Federal Contractor Indicted for Stealing Over $1.2 Million from the U.S. Postal Service

A federal grand jury indicted a construction contractor for stealing over $1.2 million from the United States Postal Service through a more than three-year scheme to defraud through false invoices, Acting United States Attorney Saima S. Mohsin announced today.

Mohsin was joined in the announcement by Steven Suller, Director of the Contract Fraud Investigations Division, United States Postal Service, Office of Inspector General.

Michael Rymar, 59, of Rochester Hills, stands charged with embezzling government funds from the United States Postal Service (USPS). From 2015 to 2018, USPS engineers awarded Rymar’s company, Horizons Materials & Management LLC, with over $5 million in contracts for repairs on USPS buildings in Michigan and New York. But the documentation Rymar provided contained false and fraudulent statements, oftentimes dramatically and falsely overstating the amount he paid subcontractors to complete the repairs. Rymar also falsely inflated the amount he paid his own employees and the cost of materials on USPS jobs. Over the course of the three-plus year fraudulent scheme, Rymar stole over $1.2 million from USPS out of the $5 million in contracts he was awarded.

As part of the Indictment, the government is seeking recovery of at least $1.2 million in embezzled funds from Rymar.

Acting United States Attorney Mohsin stated, “Today’s indictment underscores our commitment to safeguarding taxpayer funds and to prosecute those individuals who use fraudulent schemes to line their pockets with the people’s money.”

“The U.S. Postal Service spends hundreds of millions of dollars on new construction, maintenance, and renovation of U.S. Postal Service facilities,” said Director Steven Stuller, U.S. Postal Service Office of Inspector General. “Along with the Department of Justice and our federal law enforcement partners, the USPS Office of Inspector General will aggressively investigate those who would engage in this type of harmful conduct.”

Upon conviction for a violation of Title 18, United States Code, Section 641, theft of government funds, Rymar faces a maximum of ten years in prison and a fine of up to $250,000.

An indictment is only a charge and is not evidence of guilt.

The investigation of this case was conducted by the of the United States Postal Service, Office of Inspector General.  The case is being prosecuted by Assistant U.S. Attorney Steven Cares.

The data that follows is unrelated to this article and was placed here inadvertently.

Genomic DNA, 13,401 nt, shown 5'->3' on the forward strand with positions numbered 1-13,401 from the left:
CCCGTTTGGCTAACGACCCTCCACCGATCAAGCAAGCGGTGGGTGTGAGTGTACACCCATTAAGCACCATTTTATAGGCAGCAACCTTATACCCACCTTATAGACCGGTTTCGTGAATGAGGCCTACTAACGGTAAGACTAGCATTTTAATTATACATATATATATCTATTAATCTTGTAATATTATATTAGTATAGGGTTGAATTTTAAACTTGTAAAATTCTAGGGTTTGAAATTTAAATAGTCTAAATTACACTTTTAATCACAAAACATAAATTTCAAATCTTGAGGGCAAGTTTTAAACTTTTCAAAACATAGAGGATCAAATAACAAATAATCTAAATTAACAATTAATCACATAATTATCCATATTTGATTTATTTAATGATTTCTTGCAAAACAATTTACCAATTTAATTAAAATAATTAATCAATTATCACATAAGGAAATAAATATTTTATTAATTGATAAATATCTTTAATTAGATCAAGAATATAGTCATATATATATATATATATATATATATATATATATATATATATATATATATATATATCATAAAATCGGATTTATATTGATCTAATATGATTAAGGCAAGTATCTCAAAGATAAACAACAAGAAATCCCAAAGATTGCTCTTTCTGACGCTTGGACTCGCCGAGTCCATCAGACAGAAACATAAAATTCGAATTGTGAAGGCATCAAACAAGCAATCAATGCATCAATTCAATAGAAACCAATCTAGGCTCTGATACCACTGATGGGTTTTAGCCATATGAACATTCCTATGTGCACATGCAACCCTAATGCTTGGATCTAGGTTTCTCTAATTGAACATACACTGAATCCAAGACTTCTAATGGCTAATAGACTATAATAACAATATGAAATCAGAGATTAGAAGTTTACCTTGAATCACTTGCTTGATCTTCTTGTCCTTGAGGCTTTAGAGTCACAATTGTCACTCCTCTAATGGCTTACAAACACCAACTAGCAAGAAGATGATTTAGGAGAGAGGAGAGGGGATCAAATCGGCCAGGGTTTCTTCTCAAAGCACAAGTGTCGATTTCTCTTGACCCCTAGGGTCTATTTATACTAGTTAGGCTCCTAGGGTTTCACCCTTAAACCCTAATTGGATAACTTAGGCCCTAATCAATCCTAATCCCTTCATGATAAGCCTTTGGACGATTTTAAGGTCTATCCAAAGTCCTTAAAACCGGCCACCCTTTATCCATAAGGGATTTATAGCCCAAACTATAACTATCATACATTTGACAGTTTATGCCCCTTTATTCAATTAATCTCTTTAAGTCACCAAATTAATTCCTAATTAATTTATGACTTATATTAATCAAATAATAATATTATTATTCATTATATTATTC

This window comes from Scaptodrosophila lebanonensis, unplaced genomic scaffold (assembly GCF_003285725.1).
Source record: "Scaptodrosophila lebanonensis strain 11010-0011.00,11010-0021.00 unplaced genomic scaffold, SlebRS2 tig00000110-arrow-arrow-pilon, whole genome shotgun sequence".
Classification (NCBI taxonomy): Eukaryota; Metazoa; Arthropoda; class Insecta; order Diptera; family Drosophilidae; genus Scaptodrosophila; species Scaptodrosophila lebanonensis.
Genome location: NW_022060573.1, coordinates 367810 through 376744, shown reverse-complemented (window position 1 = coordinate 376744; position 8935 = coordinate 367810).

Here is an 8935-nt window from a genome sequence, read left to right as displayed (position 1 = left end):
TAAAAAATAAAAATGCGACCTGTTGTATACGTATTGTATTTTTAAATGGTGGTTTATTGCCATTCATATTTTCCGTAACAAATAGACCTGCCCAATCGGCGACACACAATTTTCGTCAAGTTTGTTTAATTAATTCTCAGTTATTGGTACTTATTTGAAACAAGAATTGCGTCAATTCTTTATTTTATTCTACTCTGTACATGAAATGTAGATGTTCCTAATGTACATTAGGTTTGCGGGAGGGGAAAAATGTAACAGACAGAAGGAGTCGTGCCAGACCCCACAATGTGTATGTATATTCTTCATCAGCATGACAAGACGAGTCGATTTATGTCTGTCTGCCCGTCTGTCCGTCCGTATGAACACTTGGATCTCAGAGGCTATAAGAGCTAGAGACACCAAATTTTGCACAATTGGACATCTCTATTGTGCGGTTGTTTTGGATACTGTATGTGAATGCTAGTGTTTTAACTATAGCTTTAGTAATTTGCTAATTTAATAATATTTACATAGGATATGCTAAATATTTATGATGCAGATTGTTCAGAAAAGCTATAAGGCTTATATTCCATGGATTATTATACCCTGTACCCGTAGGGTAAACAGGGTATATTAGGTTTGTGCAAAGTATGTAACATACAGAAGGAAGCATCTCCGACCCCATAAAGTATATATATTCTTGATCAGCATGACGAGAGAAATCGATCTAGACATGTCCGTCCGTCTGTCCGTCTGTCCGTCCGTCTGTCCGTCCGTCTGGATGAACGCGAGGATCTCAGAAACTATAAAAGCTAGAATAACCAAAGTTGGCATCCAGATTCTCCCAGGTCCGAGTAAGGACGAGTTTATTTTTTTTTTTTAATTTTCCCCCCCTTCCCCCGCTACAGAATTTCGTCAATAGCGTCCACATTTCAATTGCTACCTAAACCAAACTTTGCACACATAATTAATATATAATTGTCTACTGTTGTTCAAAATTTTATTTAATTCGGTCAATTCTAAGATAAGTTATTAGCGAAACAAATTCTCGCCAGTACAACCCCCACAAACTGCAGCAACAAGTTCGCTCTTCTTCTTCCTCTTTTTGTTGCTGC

A federal grand jury indicted a construction contractor for stealing over $1.2 million from the United States Postal Service through a more than three-year scheme to defraud through false invoices, Acting United States Attorney Saima S. Mohsin announced today.

Mohsin was joined in the announcement by Steven Suller, Director of the Contract Fraud Investigations Division, United States Postal Service, Office of Inspector General.

Michael Rymar, 59, of Rochester Hills, stands charged with embezzling government funds from the United States Postal Service (USPS). From 2015 to 2018, USPS engineers awarded Rymar’s company, Horizons Materials & Management LLC, with over $5 million in contracts for repairs on USPS buildings in Michigan and New York. But the documentation Rymar provided contained false and fraudulent statements, oftentimes dramatically and falsely overstating the amount he paid subcontractors to complete the repairs. Rymar also falsely inflated the amount he paid his own employees and the cost of materials on USPS jobs. Over the course of the three-plus year fraudulent scheme, Rymar stole over $1.2 million from USPS out of the $5 million in contracts he was awarded.

As part of the Indictment, the government is seeking recovery of at least $1.2 million in embezzled funds from Rymar.

Acting United States Attorney Mohsin stated, “Today’s indictment underscores our commitment to safeguarding taxpayer funds and to prosecute those individuals who use fraudulent schemes to line their pockets with the people’s money.”

“The U.S. Postal Service spends hundreds of millions of dollars on new construction, maintenance, and renovation of U.S. Postal Service facilities,” said Director Steven Stuller, U.S. Postal Service Office of Inspector General. “Along with the Department of Justice and our federal law enforcement partners, the USPS Office of Inspector General will aggressively investigate those who would engage in this type of harmful conduct.”

Upon conviction for a violation of Title 18, United States Code, Section 641, theft of government funds, Rymar faces a maximum of ten years in prison and a fine of up to $250,000.

An indictment is only a charge and is not evidence of guilt.

The investigation of this case was conducted by the of the United States Postal Service, Office of Inspector General.  The case is being prosecuted by Assistant U.S. Attorney Steven Cares.


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